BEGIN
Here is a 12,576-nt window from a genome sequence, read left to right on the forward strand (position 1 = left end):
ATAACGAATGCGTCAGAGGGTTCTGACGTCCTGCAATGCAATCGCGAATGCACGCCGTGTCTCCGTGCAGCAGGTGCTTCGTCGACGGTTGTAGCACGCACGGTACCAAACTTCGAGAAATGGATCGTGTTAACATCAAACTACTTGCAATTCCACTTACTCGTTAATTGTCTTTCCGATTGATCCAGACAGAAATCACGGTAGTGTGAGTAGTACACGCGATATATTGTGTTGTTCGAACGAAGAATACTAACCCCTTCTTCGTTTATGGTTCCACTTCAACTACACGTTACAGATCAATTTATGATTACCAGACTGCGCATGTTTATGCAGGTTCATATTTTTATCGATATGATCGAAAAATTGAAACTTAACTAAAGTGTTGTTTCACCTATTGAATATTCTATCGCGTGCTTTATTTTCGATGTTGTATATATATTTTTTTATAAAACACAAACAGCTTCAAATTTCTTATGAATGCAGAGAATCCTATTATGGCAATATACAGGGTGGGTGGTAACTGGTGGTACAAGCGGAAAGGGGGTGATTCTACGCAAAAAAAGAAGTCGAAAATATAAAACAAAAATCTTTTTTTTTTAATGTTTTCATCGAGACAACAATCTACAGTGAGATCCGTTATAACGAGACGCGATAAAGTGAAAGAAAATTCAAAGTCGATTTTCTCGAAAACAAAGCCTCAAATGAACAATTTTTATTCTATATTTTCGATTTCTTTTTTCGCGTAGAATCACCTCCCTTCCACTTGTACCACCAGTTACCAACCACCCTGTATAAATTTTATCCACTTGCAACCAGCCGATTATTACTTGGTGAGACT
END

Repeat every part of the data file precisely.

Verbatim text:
Here is a 12,576-nt window from a genome sequence, read left to right on the forward strand (position 1 = left end):
ATAACGAATGCGTCAGAGGGTTCTGACGTCCTGCAATGCAATCGCGAATGCACGCCGTGTCTCCGTGCAGCAGGTGCTTCGTCGACGGTTGTAGCACGCACGGTACCAAACTTCGAGAAATGGATCGTGTTAACATCAAACTACTTGCAATTCCACTTACTCGTTAATTGTCTTTCCGATTGATCCAGACAGAAATCACGGTAGTGTGAGTAGTACACGCGATATATTGTGTTGTTCGAACGAAGAATACTAACCCCTTCTTCGTTTATGGTTCCACTTCAACTACACGTTACAGATCAATTTATGATTACCAGACTGCGCATGTTTATGCAGGTTCATATTTTTATCGATATGATCGAAAAATTGAAACTTAACTAAAGTGTTGTTTCACCTATTGAATATTCTATCGCGTGCTTTATTTTCGATGTTGTATATATATTTTTTTATAAAACACAAACAGCTTCAAATTTCTTATGAATGCAGAGAATCCTATTATGGCAATATACAGGGTGGGTGGTAACTGGTGGTACAAGCGGAAAGGGGGTGATTCTACGCAAAAAAAGAAGTCGAAAATATAAAACAAAAATCTTTTTTTTTTAATGTTTTCATCGAGACAACAATCTACAGTGAGATCCGTTATAACGAGACGCGATAAAGTGAAAGAAAATTCAAAGTCGATTTTCTCGAAAACAAAGCCTCAAATGAACAATTTTTATTCTATATTTTCGATTTCTTTTTTCGCGTAGAATCACCTCCCTTCCACTTGTACCACCAGTTACCAACCACCCTGTATAAATTTTATCCACTTGCAACCAGCCGATTATTACTTGGTGAGACT